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I wonder if you guys can give me an impartial advise on whether if I should jump from Windows to Ubuntu. No bias to Ubuntu please.

I work in a small company with 10 pcs. The Sales department use Sage Accounting package and therefore we must have Windows running on these pcs and the main server. Other departments are mostly for documentation, email and forecasting. The dispatch department use bespoke package and web based packages (depending which couriers they talk to).

We also have one dedicated email machine that handles all sales enquiries. Our head office also insists that we use a Mac to produce product catalogue. We also have a MS ACCESS application that we link via the web to our head office in US.

So far we have a Win2008 server running MS SQL for SAGE, all pc's are Windows based.

The question is "Should we jump to Ubuntu from Windows?"

Bearing in mind that most of our staff are not very good with computers. I fear they will be even less so if we switch to Ubuntu. Apart from the cost, what are the strength and weakness of using Ubuntu in our office as compare to Window? Do we need to hire some specialist to do the support?

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closed as not a real question by bodhi.zazen, Jorge Castro, RolandiXor, Bruno Pereira, fossfreedom Feb 14 '12 at 10:15

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2 Answers 2

Welcome to Ask Ubuntu! No, you have a team of specialists willing to help right here. If Sage is essential to your business, the parts of the company that require it should stick with Windows. The other parts of the company should do just fine with Ubuntu, Ubuntu has a reputation of being built from the ground up to be user-friendly. Apart from the obvious cost savings, for more reasons on why Ubuntu is better then Windows in many cases for basic everyday business tasks, see my post at Why should my business choose Ubuntu? . Hope that helps! Leave a comment if you have any more questions.

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These are really a set of questions, but as a general recommendation, I would say that you shouldn't jump onto anything. You should investigate the opportunities and test your assumptions. Trying Ubuntu is very easy to do without any consequences. You can just put it onto a memory stick, and then you can boot it. It all takes just a few minutes. Familiarize yourself with it first, and then test it on your users.

In my experience, the less experienced users will have the least difficulties switching operating systems. After all, most of the concepts are very similar. The more experienced you are, the more the differences counts. I wouldn't expect the user experiences of Windows and Ubuntu to be a large obstacle to your users.

But from your description, your company seems very locked down into environments that themselves cannot legally be used in other environments than Windows. I would begin with replacing applications one by one, making sure that the replacements are available on many platforms. For instance, if you use Outlook for email, then you might want to see if there's a chance you could switch to Thunderbird, since it is available for both Ubuntu, Windows and OS X. Once you know that all applications are available on different platforms, then you can switch the operating system itself, and the users won't notice much of a difference.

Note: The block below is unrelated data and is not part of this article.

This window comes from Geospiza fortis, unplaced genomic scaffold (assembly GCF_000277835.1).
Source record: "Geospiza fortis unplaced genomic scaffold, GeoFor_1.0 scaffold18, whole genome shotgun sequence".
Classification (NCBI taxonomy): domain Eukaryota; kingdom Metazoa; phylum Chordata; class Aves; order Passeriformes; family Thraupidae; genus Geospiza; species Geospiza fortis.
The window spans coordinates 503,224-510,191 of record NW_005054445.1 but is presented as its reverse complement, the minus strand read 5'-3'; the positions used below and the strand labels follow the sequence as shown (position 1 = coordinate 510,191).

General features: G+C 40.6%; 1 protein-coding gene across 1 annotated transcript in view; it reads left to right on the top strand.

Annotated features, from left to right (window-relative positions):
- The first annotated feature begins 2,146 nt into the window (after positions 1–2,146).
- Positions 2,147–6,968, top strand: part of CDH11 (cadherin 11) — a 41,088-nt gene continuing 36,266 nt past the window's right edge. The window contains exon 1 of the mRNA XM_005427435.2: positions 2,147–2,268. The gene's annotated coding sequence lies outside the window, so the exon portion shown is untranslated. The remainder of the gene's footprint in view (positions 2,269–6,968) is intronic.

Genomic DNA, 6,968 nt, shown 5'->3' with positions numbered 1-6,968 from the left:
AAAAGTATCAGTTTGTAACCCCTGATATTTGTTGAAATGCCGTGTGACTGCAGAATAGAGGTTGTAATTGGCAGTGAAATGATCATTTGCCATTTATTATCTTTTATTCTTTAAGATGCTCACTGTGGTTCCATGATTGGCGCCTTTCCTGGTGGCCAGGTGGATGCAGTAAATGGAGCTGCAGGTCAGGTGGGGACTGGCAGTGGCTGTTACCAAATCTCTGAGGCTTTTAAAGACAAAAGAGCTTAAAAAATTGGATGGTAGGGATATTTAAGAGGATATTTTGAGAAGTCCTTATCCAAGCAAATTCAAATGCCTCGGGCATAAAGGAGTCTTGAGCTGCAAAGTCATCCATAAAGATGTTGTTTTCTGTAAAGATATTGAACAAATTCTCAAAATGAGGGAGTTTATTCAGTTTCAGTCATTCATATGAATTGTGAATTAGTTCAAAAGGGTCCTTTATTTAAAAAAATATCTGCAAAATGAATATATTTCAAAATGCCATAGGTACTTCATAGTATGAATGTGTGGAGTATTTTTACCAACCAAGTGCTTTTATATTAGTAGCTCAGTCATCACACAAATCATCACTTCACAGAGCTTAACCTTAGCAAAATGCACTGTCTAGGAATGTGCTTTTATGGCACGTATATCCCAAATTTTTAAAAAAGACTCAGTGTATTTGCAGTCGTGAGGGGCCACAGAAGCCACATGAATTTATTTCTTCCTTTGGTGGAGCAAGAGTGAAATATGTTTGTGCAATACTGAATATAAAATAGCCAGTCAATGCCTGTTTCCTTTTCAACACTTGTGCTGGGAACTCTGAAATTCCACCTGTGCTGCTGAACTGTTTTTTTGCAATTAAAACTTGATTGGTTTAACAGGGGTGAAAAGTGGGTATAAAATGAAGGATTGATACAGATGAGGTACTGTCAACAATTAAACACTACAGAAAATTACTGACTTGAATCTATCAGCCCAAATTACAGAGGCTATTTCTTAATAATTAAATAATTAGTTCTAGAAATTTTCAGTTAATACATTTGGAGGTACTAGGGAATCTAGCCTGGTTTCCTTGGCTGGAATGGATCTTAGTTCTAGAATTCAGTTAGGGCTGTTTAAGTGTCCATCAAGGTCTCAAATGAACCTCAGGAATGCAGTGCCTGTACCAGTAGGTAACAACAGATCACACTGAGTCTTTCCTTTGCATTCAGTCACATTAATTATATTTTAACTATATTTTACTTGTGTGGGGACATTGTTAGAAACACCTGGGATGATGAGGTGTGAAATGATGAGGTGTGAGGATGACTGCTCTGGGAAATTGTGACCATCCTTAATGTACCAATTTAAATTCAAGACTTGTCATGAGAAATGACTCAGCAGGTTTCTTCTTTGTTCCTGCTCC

Of course, your primary goal is to get your stuff done. It should also be a goal for you to increase your company's flexibility by reducing the platform dependency. Because there are lots of benefits of using free software. You might want to start using other types of devices, like tablets, and having a clear focus on platform independence will help in that regard as well. But don't rush into things. You should define your long-term goals and only replace things when you've tested to make sure that the replacements will get your stuff done.

You probably won't need to hire specialists. However, Canonical offers support services at reasonable rates, and they have a lot of experience with professional migrations. I would certainly recommend that you get in touch with them and see what they have to offer. It might make things very much easier for you.

In any case, I would wait until Ubuntu 12.04LTS is released. It'll be supported for five years and it's a significant upgrade from 10.04LTS. And you should stick to LTS releases, which are upgraded every two years.

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Many thanks for a quick and unbiased reply. –  Abbot Bradley Feb 1 '12 at 0:36
    
Many thanks for a quick and unbiased reply. This is the dilemma we are facing. The sales department needs SAGE and Windows. That takes up half of the pcs. So should we change the rest of the pcs to Ubuntu or just keep them as Windows? At least we will be using a single OS for the entire company. I dont want to change over just for the sake of it. There must be a big advantage for the company before we can commit to this. Alternatively, is it possible to run all on Ubuntu even for the Sales, and then load a virtual box on them for SAGE? Does it sounds right? Logical? and Practical? Abbot –  Abbot Bradley Feb 1 '12 at 0:53
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